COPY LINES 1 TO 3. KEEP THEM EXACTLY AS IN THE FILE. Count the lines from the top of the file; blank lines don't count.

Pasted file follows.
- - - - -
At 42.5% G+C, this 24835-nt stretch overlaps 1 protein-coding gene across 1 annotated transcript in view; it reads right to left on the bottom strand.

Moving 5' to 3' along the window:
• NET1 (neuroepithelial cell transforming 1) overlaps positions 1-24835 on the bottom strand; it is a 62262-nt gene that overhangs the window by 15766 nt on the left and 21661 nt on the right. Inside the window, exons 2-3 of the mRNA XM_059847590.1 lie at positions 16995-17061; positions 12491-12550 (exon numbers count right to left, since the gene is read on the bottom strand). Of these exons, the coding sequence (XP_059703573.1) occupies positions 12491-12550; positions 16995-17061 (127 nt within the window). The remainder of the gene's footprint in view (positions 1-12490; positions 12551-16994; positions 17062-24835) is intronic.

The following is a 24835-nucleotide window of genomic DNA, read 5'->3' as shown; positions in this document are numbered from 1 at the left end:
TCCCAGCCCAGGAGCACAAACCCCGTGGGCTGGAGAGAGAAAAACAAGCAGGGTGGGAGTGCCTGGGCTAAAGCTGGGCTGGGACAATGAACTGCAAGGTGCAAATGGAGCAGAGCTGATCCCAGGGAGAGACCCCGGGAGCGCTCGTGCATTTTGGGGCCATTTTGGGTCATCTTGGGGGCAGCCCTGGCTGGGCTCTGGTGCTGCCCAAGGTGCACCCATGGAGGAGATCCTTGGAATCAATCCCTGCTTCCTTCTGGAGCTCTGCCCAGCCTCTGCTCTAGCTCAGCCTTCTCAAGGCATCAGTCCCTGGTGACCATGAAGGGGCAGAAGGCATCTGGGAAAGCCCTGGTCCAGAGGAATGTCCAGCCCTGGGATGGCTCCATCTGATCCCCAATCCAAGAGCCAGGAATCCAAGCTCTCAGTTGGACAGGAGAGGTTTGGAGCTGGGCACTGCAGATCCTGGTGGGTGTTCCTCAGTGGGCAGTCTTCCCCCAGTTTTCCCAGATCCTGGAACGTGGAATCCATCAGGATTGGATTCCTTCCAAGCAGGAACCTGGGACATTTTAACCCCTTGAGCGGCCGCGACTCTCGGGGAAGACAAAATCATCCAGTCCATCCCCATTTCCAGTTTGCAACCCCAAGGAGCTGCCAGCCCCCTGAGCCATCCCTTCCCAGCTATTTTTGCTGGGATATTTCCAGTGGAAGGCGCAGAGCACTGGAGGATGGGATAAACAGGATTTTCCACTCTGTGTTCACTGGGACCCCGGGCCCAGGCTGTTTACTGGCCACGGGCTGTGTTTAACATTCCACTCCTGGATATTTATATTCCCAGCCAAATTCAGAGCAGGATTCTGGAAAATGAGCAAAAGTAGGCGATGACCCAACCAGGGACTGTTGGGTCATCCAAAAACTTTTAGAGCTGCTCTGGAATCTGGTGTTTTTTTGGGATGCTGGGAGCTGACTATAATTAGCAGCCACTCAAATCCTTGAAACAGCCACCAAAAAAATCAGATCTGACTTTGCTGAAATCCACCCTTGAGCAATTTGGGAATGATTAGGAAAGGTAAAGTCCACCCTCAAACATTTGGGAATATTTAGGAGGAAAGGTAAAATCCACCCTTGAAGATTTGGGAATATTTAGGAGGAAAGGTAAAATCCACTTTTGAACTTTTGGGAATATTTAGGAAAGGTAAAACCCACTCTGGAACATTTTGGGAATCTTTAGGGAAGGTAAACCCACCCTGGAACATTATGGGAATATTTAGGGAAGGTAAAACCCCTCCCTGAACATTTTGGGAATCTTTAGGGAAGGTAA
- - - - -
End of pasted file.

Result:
At 42.5% G+C, this 24835-nt stretch overlaps 1 protein-coding gene across 1 annotated transcript in view; it reads right to left on the bottom strand.

Moving 5' to 3' along the window:
• NET1 (neuroepithelial cell transforming 1) overlaps positions 1-24835 on the bottom strand; it is a 62262-nt gene that overhangs the window by 15766 nt on the left and 21661 nt on the right. Inside the window, exons 2-3 of the mRNA XM_059847590.1 lie at positions 16995-17061; positions 12491-12550 (exon numbers count right to left, since the gene is read on the bottom strand). Of these exons, the coding sequence (XP_059703573.1) occupies positions 12491-12550; positions 16995-17061 (127 nt within the window). The remainder of the gene's footprint in view (positions 1-12490; positions 12551-16994; positions 17062-24835) is intronic.